September 19, 2020

Volume X, Number 263

September 18, 2020

Subscribe to Latest Legal News and Analysis

September 17, 2020

Subscribe to Latest Legal News and Analysis

September 16, 2020

Subscribe to Latest Legal News and Analysis

Making Foreign Corrupt Practices Act “Reasonable” — Exceptions & Affirmative Defenses

So, we have covered the Foreign Corrupt Practices Act’s (“FCPA”) scope, but the FCPA anti-bribery provisions also contain certain exceptions and affirmative defenses. These exceptions and affirmative defenses attempt to carve out legitimate payments to foreign officials, so the FCPA does not unreasonably hamper international business. Be wary, however, because prosecutors narrowly interpret these exceptions and affirmative defenses. Moreover, as most FCPA cases settle, the prosecutor’s perspective will ultimately drive the settlement negotiations and the prosecutor may have a different view of an automotive company’s payments to the foreign officials.

As an important point, these “exceptions and affirmative defenses” are really affirmative defenses. Simply put, if the government accuses a company or individual with violating the FCPA, the burden is on the defendant to prove one of the following exceptions or affirmative defenses apply.

The Waning Facilitating Payments Exception

This exception purports to exculpate business and individuals for making payments to foreign officials to prompt routine government action by a foreign official. The exception attempts to distinguish between payments made to expedite an inevitable process, on the one hand, and payments to influence a decision, on the other hand. But this exception has been interpreted so stringently by prosecutors that it has almost disappeared in practice. Moreover, a corporate policy that permits employees to pay facilitating payments is morally indefensible, as it would be difficult to determine which facilitating payments are “legal.”

Accordingly, companies should prohibit facilitating payments, with one exception. Though not technically facilitating payments, payments made to foreign officials to prevent harm to employees have been acknowledged under this exception.

The Written Local Law Affirmative Defense

If a payment, gift, or promise to pay something of value was “lawful under the written laws and regulations of the foreign official’s” country, then such a payment does not violate the FCPA. For example, the payment of a registration fee, mandated by a municipality’s written regulations, would not violate the FCPA.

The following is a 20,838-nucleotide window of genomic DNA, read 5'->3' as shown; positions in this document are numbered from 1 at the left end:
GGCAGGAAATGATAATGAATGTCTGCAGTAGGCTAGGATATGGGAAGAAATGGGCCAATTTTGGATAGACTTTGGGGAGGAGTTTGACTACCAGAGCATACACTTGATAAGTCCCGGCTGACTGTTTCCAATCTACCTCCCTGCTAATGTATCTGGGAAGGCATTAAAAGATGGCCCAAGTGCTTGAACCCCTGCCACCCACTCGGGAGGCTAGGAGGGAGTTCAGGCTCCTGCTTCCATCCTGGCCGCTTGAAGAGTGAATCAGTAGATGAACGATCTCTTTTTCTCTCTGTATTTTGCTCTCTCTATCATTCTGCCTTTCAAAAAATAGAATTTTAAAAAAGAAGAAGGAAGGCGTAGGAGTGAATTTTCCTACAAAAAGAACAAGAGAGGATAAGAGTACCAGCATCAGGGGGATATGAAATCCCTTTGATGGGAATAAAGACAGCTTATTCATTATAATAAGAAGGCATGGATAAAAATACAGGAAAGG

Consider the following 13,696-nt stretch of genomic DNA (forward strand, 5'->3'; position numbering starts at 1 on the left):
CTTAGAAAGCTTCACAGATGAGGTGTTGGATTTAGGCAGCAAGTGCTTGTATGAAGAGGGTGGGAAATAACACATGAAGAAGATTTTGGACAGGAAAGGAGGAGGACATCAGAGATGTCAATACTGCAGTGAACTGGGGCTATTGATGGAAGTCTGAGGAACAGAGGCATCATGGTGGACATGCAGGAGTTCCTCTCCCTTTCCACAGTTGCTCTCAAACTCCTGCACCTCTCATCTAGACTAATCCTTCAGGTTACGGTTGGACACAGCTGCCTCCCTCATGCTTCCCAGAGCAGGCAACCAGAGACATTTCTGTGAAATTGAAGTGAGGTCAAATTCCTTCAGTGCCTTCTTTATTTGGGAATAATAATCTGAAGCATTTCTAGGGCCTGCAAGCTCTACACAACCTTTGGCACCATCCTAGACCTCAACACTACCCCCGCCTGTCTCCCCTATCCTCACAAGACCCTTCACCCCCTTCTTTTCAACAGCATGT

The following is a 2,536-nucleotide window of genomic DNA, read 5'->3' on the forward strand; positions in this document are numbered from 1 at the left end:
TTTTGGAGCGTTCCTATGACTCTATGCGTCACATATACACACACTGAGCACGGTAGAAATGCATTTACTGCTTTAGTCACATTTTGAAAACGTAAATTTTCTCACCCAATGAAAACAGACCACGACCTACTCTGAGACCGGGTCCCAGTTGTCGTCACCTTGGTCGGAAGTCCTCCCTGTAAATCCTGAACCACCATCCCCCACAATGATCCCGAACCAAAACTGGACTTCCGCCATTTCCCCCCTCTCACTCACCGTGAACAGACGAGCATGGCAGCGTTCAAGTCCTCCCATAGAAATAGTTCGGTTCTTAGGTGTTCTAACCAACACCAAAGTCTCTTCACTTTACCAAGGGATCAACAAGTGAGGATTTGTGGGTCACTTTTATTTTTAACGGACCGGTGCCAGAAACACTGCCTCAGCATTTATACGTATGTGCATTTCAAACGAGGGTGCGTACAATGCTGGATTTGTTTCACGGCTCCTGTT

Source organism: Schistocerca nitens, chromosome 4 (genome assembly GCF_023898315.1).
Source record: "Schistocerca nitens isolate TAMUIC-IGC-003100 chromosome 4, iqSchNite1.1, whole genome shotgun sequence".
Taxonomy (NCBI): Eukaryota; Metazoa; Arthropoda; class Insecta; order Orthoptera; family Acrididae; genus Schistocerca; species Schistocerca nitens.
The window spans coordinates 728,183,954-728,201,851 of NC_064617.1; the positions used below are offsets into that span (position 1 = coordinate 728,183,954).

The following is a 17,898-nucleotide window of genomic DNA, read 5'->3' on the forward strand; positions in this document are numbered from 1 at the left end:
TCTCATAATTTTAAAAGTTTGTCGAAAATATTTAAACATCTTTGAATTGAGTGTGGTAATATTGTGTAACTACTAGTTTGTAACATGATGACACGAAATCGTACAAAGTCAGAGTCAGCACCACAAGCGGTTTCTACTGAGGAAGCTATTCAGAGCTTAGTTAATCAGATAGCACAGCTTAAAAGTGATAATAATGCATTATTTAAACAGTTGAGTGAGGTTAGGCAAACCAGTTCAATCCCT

But beware, a custom is not the same as written laws and regulations. In other words, no matter how universally routine a payment is, if it is not in the foreign country’s written laws or regulations, this exception will not exculpate a company or individual from FCPA liability. Thus, to avoid FCPA liability under the written local law defense, be sure to request or locate written authority requiring any “mandatory” payment.

The Reasonable & Bona Fide Expenditures Affirmative Defense

Under this exception, “reasonable and bona fide” expenditures do not violate the FCPA anti-bribery provisions if they are directly related to either of the following:

  • The promotion, demonstration, or explanation of products or services; or

  • The negotiation, execution, or performance of a contract with a foreign government or agency.

Examples include travel and expenses paid for government officials to visit company facilities, observe demonstrations, receive training, or attend meetings. However, automotive companies should not attempt to use this exception as a way to provide lavish experiences or gifts to influence government officials’ decisions. Instead, this exception exists so companies can facilitate appropriate business relationships with foreign officials in the course of conducting business.

To interpret these exceptions’ application to specific facts, please seek the advice of legal counsel. Still to come: the FCPA’s penalties and specific, common FCPA issues.

© 2020 Foley & Lardner LLPNational Law Review, Volume V, Number 323

TRENDING LEGAL ANALYSIS


About this Author

Jaime Guerrero, White collar criminal defense attorney, Foley law firm
Partner

Jaime Guerrero is a partner and litigation lawyer with Foley & Lardner LLP. Mr. Guerrero focuses in the areas of government enforcement actions, white collar criminal defense, Foreign Corrupt Practices Act ("FCPA") investigations, accounting litigation, securities litigation, and partnership disputes. He represents companies and individuals in parallel civil and criminal proceedings initiated by regulatory and prosecuting agencies for a variety of alleged wrongdoing and business disputes. Mr. Guerrero has conducted internal investigations, in both English and Spanish...

213-972-4634
Associate

Nicholas Williams is an associate and litigator with Foley & Lardner LLP. His practice focuses on general commercial litigation, including non-compete, construction, white collar defense, and bankruptcy litigation. Mr. Williams has successfully obtained judgments and negotiated settlements for clients, including regional and national banks, in commercial disputes. He is a member of the firm's Legal Innovation Hub® for NextGen Manufacturers.

813.225.4172